While at Lakeland, Ms. Weingarten and Ms. English learned from Ms. Smith, Ms. Poist, Ms. Knaus and Ms. Horrigan that they really like the innovation fund program. “It has given us time to work together and really put together some great programs,” Ms. Knaus said. She said the fourth grade team gets the opportunity, through the grant, to meet and come up with new ideas together. “The students love this,” Ms. Smith said. “They love the garden too, sunflowers and peppers have been their favorite so far and some students have even had the chance to eat raw red beats.”
The fourth grade team said they would like to continue with the grant, and they need more time to come up with new ideas. “Forty-Five minutes a day isn’t enough for us to collaborate and come up with some good ideas, it takes hours and days,” Ms. Poist said. In addition, the team needs the funds to make sure their ideas can actually take place.
“We don’t want to do anything to hold you back,” BTU President, Marietta English said. “I’ll do everything in my power to help you.”
Weingarten added that once the team knows what they want to do, to let her know, she wants to help them get funds for their ideas.
Please Support the Baltimore City Combine Charities Initiative
Various unions and community organizations that partner with Baltimore City Public Schools are getting behind this year’s Combined Charity Campaign for Baltimore City and urging their members to give to those charities that support City Schools students. Nearly one dozen of the more than 300 area charities that benefit from the campaign are programs that exist solely to serve City Schools students, and the district is urging employees to direct their giving to those causes. The city’s employee unions and other leading community and advocacy organizations echo that request.
Baltimore City’s Public School Administrators and Supervisors Association (PSASA), the Baltimore Teachers Union (BTU), AFSCME Local 44 Baltimore, the City Union of Baltimore (CUB), the Baltimore City Fraternal Order of Police, the National Association for the Advancement of Colored People (NAACP) and Baltimoreans Untied in Leadership Development (BUILD) are all encouraging their members who work for City Schools and other city agencies to join the effort. Specifically, these organizations are asking their members to support a new fund created by City Schools to provide uniforms to students in need.
Attendance is a significant barrier to student achievement and for many families, the inability to pay for uniforms is a barrier to getting their children to school. This new uniform fund (#8721 in the 2013 Combined Charity catalogue) is designed to remove that barrier for families, and make it easier for them to get their students to school.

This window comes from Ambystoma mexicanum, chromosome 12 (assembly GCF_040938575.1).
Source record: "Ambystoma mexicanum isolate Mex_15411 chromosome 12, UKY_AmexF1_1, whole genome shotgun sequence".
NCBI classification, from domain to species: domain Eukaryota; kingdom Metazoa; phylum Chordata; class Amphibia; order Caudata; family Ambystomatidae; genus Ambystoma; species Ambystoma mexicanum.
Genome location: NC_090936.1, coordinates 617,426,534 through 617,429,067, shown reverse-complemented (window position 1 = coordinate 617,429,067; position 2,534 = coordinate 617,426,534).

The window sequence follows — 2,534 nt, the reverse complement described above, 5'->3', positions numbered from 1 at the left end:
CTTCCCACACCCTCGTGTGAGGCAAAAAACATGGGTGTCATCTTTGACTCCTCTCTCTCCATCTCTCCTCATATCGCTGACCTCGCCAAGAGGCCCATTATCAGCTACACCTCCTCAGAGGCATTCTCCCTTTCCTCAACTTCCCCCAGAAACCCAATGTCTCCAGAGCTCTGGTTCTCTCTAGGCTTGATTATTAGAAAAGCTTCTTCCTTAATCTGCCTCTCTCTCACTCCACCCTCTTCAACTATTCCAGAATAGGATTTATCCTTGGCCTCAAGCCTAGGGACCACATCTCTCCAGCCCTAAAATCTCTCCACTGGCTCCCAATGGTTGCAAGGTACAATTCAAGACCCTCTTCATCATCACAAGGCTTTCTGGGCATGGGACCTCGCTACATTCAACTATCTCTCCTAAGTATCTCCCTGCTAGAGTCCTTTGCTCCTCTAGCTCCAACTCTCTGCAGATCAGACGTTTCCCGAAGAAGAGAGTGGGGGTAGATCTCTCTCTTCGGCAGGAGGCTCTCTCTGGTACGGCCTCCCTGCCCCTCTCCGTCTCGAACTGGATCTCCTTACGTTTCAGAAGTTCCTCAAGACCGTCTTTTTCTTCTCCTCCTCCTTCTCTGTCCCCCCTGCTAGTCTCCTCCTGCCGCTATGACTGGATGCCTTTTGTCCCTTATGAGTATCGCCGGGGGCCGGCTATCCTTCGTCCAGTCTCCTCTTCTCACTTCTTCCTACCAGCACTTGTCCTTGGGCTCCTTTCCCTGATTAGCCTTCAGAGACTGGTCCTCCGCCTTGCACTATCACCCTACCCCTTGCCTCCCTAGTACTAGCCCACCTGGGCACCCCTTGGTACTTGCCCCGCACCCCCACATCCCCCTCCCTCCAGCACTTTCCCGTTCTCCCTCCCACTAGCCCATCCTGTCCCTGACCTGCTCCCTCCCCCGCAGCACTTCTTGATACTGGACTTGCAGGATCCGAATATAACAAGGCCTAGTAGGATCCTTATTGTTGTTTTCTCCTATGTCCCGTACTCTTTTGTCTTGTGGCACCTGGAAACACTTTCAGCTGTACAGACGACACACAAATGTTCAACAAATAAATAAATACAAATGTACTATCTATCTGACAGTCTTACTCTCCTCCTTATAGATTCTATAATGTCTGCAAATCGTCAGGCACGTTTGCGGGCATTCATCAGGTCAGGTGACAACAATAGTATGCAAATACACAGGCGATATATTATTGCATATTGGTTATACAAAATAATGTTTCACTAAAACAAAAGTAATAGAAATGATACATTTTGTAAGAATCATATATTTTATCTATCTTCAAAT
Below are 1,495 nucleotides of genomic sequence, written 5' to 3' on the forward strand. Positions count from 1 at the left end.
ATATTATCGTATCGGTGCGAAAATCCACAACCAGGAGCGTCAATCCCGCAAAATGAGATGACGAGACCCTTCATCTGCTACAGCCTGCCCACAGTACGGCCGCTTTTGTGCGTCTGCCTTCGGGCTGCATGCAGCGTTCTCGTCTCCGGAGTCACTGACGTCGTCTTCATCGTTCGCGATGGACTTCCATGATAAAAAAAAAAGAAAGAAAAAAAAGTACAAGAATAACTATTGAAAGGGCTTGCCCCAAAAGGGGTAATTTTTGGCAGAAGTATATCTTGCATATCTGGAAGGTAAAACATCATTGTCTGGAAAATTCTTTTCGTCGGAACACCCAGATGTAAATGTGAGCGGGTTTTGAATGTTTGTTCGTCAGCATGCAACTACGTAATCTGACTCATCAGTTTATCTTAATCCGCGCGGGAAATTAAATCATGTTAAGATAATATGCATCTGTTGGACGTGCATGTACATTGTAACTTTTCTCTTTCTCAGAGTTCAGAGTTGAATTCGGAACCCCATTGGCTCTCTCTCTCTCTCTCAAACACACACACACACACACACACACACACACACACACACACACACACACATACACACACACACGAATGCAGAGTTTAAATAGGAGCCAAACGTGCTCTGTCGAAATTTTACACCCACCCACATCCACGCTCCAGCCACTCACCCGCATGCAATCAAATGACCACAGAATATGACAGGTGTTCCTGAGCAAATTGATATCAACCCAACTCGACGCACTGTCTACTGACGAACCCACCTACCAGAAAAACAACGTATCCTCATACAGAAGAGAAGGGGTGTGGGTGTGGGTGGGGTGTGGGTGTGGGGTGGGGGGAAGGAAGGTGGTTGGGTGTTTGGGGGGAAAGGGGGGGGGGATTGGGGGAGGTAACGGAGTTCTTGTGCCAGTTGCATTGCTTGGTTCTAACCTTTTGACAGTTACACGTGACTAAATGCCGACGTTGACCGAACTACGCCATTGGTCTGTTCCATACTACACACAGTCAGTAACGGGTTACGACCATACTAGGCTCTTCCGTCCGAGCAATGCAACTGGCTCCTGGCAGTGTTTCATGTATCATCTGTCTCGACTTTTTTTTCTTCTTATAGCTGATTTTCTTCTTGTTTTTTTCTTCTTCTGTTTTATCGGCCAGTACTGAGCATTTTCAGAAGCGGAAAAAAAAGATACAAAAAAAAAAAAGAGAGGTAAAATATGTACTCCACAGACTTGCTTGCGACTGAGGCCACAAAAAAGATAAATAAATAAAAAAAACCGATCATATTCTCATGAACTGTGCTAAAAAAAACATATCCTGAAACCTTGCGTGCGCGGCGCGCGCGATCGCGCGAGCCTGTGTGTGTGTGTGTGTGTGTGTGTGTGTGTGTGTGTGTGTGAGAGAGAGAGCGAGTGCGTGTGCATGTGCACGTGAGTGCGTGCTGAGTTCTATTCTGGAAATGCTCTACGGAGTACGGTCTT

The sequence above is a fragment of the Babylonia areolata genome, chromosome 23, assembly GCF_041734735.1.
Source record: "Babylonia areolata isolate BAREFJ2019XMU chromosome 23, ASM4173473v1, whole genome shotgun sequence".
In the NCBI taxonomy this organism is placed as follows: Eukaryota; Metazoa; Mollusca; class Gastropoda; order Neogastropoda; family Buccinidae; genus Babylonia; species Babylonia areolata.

For more information about the 300 available charities, the 11 City Schools charities and the uniform fund, visit City Schools’ 2013 Combined Charity Campaign webpage.
Let’s work together to help Baltimore City’s students succeed!
QuEST Conference Draws Large Crowd
More than 700 teachers and PSRPs attended the BTU’s 31st Annual QuEST Conference at Heritage High School on Oct. 18th. Teachers and PSRPs were treated to a wonderful keynote address by Rob Weil, Director of Educational Issues at the AFT who talked about the state of Education in America and what we can do to make it better.
They also heard from Baltimore City Mayor, Stephanie Rawlings-Blake and Interim CEO, Tisha Edwards, President of the Board of School Commissioners Shanaysha Sauls and Baltimore City Teacher of the Year, Ketia Stokes. All brought a message of hard work, dedication and standing up for their students.
In addition, participants were treated to more than 20 dynamic workshops with presenters who are elite in their field. Here are some of the presentations that were shown at the Conference. Food and Nutrition 10.18 Quest Conference. Managing Anti-Social Behavior AFT MAB Chapter 1 ID-Quest
Next year’s QuEST Conference will take place Oct. 17, 2014 at the Baltimore Convention Center.
New Dance Studio at Poly, revealed
Yovanni Markland, a Spanish teacher and the dance coach and Baltimore Polytechnic Institute saw her newly renovated dance studio for the first time and couldn’t have been happier.
Ms. Markland applied for the BTU’s Extreme Classroom/Library Makeover Contest at the end of last school year, she was thrilled to win, but wasn’t sure what her new studio was going to look like. She and her dance team wanted the studio to be new and improved.
So after several months of work, the new dance studio was revealed on September 4th. The studio is complete with a new Marley floor, storage cabinets and ballet bars. “I couldn’t be happier,” Ms. Markland said. “I love it and I can’t wait to start dancing!”
Summer School for Union Women
The 38th UALE Northeast Regional Summer School for Union Women took place July 20-25 at Cornell University in Ithica, New York. BTU’s own June Perry, who served as a BR at school 237 was in attendance at the school.
The Summer School is a five-day residential program, hosted by Cornell and co-sponsored by the United Association of Labor Education (UALE). The summer school is co-coordinated by union and university labor educators.
The school brings together union women who are rant-and-file members, staff and officers to strengthen their knowledge and understanding of the American labor movement in an effort to develop skills that will prepare them to be more active union members and leaders. All students attend classes designed to teach and improve leadership skills. During this time, students choose two workshops, which they attend daily for the duration of the school.
Ms. Perry, says she learned a lot and was very enlightened by the work she did.
March on Washington
Hundreds of Thousands of people flooded into the National Mall in Washington DC on August 24th to commemorate the 50th Anniversary of the March on Washington. From the Lincoln Memorial to the Washington Monument, there was a sea of people watching and listening as Civil Rights Leaders spoke about the struggle over the past 50 years.